Lab personnel putting toys away

Child Development Blog

Adolescence and Ambivalence Growing Up

Ambivalence is defined as the motivational inconsistency between simultaneously desiring and not desiring to make a given choice. In other words, ambivalence could be interpreted as a state of immediate confusion in which two contrasting or opposite ideas are being considered or evaluated. From a psychology standpoint, ambivalence can be a very complicated mindset to handle because it demands mixed evaluations, desires, or perspectives influenced by many confounding variables. With the idea of ambivalence in mind, it would be interesting to analyze it not just in a person, but in a particular stage or phase of life; more specifically, during adolescence.

Adolescence is full of many important decisions that will probably influence or shape the rest of the person’s life. Among some examples, the decision of choosing a group of friends, a particular clothing style, or even college may lead to great ambivalence in adolescents. Taking probably the most significant example, the decision of going to college stands out as one of the most important. This decision brings with its other implications like choosing what university or college to attend to or the debate of staying home and going abroad. These situations may bring emotional loads of stress and occasional differences in moods, which affect both the adolescent and the people around him. This then leads me to discuss the interactions that adolescents and parents have.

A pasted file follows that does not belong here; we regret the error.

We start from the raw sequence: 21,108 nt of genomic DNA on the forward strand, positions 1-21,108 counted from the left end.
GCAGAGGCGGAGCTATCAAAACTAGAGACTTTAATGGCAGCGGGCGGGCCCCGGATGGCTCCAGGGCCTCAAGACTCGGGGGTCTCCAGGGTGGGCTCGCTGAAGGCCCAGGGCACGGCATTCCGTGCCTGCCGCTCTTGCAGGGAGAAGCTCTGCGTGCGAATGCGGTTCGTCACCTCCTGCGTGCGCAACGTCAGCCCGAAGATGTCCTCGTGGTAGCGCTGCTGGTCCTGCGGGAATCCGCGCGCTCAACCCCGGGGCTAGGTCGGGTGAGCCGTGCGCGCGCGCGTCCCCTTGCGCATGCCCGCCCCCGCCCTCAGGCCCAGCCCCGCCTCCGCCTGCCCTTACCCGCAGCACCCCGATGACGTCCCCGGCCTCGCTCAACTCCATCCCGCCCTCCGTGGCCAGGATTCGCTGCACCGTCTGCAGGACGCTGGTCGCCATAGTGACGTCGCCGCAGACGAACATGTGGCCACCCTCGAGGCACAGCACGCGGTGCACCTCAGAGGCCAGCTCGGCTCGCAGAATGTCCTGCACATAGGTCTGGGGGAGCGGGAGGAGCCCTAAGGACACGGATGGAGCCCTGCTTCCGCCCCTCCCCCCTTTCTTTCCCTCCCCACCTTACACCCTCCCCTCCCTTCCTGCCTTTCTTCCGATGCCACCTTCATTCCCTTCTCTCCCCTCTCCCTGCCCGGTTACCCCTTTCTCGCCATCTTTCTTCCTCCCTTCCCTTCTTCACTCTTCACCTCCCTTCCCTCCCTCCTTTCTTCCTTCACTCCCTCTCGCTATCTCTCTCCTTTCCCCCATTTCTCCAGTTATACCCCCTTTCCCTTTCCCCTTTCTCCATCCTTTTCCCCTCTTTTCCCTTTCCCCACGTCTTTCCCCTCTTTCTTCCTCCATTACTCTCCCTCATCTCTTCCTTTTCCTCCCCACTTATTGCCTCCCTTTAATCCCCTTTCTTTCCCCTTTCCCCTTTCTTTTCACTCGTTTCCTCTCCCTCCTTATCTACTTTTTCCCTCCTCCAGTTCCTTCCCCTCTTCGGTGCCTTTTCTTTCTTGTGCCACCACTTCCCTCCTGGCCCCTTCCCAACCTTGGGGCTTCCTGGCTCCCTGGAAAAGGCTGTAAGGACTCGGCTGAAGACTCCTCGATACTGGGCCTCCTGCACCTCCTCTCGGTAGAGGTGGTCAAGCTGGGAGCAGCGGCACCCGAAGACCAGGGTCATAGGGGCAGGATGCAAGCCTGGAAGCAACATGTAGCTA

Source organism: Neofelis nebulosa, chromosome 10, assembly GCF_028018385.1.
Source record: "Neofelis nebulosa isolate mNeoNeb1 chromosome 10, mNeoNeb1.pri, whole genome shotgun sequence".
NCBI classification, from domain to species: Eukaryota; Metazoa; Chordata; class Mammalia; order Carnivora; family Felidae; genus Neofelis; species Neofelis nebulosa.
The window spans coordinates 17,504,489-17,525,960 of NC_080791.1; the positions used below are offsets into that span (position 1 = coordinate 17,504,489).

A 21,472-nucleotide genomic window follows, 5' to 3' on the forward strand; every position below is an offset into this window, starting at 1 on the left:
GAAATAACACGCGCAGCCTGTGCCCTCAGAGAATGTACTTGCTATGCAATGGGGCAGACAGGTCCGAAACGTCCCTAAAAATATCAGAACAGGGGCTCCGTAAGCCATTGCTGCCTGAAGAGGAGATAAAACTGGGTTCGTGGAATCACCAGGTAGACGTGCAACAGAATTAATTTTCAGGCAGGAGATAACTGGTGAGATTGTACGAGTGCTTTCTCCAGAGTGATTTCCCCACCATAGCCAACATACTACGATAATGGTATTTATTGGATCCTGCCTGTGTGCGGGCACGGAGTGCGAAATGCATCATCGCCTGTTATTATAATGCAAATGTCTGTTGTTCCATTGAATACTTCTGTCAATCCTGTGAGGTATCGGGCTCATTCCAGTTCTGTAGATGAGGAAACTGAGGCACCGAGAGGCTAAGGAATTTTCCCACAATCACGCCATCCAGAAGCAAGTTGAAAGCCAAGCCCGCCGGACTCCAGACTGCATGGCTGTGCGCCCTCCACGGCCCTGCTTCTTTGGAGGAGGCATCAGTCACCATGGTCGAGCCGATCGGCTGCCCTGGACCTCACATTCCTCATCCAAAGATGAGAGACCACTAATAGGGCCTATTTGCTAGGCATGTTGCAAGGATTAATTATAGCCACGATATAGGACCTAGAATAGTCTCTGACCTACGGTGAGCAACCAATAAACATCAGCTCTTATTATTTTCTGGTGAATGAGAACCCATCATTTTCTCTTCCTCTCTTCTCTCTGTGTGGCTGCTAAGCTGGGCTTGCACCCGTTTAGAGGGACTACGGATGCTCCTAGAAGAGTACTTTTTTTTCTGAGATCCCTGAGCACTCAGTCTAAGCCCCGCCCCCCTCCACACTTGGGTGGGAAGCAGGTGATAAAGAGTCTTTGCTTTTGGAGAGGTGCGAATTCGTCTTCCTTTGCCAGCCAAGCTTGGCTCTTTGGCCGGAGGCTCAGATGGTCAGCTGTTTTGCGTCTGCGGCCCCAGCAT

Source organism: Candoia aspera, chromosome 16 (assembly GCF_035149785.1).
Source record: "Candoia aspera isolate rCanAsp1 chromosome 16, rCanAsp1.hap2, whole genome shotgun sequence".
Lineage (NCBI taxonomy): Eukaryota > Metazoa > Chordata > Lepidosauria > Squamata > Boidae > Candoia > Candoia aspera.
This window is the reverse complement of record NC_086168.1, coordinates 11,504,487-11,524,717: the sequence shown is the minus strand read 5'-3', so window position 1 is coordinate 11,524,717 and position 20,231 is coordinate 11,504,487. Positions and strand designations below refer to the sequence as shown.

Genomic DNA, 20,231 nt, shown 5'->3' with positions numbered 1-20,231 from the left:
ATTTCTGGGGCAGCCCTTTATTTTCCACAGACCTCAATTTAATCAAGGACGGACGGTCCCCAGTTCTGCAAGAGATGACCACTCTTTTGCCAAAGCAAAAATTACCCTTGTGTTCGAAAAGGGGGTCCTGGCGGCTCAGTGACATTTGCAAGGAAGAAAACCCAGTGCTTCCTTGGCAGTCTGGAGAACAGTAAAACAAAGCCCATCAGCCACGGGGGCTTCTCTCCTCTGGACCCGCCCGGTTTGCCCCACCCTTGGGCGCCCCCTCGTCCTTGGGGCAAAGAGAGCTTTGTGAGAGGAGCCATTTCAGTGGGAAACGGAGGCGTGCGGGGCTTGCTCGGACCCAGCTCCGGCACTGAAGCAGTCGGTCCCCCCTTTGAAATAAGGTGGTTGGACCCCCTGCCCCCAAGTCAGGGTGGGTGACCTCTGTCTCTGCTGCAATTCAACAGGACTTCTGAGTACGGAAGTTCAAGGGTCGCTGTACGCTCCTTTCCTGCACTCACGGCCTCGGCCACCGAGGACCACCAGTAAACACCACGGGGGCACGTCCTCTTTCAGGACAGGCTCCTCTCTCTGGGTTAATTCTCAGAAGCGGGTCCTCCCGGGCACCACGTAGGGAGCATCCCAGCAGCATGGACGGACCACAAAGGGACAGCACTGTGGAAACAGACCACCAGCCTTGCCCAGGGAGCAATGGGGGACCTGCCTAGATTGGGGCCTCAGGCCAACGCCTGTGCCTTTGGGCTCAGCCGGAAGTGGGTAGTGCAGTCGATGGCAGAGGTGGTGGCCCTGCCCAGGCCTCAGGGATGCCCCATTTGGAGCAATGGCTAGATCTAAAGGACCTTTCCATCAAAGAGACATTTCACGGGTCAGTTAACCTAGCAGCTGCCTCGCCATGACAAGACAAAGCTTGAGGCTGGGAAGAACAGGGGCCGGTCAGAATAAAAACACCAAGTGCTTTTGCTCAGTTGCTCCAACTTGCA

Adolescent and parent interactions tend to be more stressful and emotional in comparison to children and parent interactions. The adolescent tends to lean towards ideas of detachment and independence, as well as differences of expression. From the point of view of the adolescent growth may be seen as a process of not just managing differences or outweighing ideas but learning from mistakes and identifying what works best. Although ambivalence may seem to be a negative response, it is to be accepted and utilized as a part of the development process which will help shape the future ahead. From my personal perspective, it’s important for parents to acknowledge that they were once in that same situation and attempting to understand the adolescent and helping him/her would be ideal.

Read the article here

Read more of our recent blog posts

UConn KIDS Researchers are always up to something interesting!

Enjoy these videos, highlighting the work of three professors supporting UConn KIDS

UConn KIDS Feedback

Have you participated in a study with UConn KIDS? If so, we would welcome your feedback.

Please contact Renu Cabot- Child Research Recruitment Coordinator at

Contact UConn KIDS

Phone: 860-486-3820
Address: 406 Babbidge Rd, Unit 1020
Storrs, CT 06269

Para Espanol: 860-486-6365

UConn KIDS is sponsored by UConn's Vice President of Research, and The College of Liberal Arts & Sciences. Our work is governed by our Institutional Review Board (IRB), which ensures compliance and safety for human subjects. Click here to review the UConn IRB website.